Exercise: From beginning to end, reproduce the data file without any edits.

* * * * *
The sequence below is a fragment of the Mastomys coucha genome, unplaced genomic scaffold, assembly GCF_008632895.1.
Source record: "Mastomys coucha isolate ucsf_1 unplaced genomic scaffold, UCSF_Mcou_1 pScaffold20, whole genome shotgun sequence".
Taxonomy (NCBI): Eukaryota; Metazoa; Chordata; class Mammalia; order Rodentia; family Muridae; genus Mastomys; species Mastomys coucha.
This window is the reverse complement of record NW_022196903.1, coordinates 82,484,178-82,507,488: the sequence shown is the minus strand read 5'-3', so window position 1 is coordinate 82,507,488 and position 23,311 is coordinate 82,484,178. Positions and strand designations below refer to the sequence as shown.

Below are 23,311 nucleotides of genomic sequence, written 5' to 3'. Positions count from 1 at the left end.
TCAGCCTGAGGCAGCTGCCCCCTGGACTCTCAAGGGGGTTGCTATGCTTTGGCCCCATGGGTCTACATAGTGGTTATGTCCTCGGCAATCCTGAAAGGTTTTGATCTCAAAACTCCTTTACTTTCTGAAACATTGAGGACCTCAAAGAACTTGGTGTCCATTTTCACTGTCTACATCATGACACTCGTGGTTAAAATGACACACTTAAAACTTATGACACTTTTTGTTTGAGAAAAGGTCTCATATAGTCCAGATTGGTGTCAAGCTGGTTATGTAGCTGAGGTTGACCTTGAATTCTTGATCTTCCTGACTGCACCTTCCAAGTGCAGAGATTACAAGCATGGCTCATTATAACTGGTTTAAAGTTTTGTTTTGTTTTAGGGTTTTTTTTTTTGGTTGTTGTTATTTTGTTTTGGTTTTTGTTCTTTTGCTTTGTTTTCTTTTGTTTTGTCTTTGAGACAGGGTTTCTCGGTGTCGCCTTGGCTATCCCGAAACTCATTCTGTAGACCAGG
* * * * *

The sequence below is a fragment of the Mastomys coucha genome, unplaced genomic scaffold, assembly GCF_008632895.1.
Source record: "Mastomys coucha isolate ucsf_1 unplaced genomic scaffold, UCSF_Mcou_1 pScaffold20, whole genome shotgun sequence".
Taxonomy (NCBI): Eukaryota; Metazoa; Chordata; class Mammalia; order Rodentia; family Muridae; genus Mastomys; species Mastomys coucha.
This window is the reverse complement of record NW_022196903.1, coordinates 82,484,178-82,507,488: the sequence shown is the minus strand read 5'-3', so window position 1 is coordinate 82,507,488 and position 23,311 is coordinate 82,484,178. Positions and strand designations below refer to the sequence as shown.

Below are 23,311 nucleotides of genomic sequence, written 5' to 3'. Positions count from 1 at the left end.
TCAGCCTGAGGCAGCTGCCCCCTGGACTCTCAAGGGGGTTGCTATGCTTTGGCCCCATGGGTCTACATAGTGGTTATGTCCTCGGCAATCCTGAAAGGTTTTGATCTCAAAACTCCTTTACTTTCTGAAACATTGAGGACCTCAAAGAACTTGGTGTCCATTTTCACTGTCTACATCATGACACTCGTGGTTAAAATGACACACTTAAAACTTATGACACTTTTTGTTTGAGAAAAGGTCTCATATAGTCCAGATTGGTGTCAAGCTGGTTATGTAGCTGAGGTTGACCTTGAATTCTTGATCTTCCTGACTGCACCTTCCAAGTGCAGAGATTACAAGCATGGCTCATTATAACTGGTTTAAAGTTTTGTTTTGTTTTAGGGTTTTTTTTTTTGGTTGTTGTTATTTTGTTTTGGTTTTTGTTCTTTTGCTTTGTTTTCTTTTGTTTTGTCTTTGAGACAGGGTTTCTCGGTGTCGCCTTGGCTATCCCGAAACTCATTCTGTAGACCAGG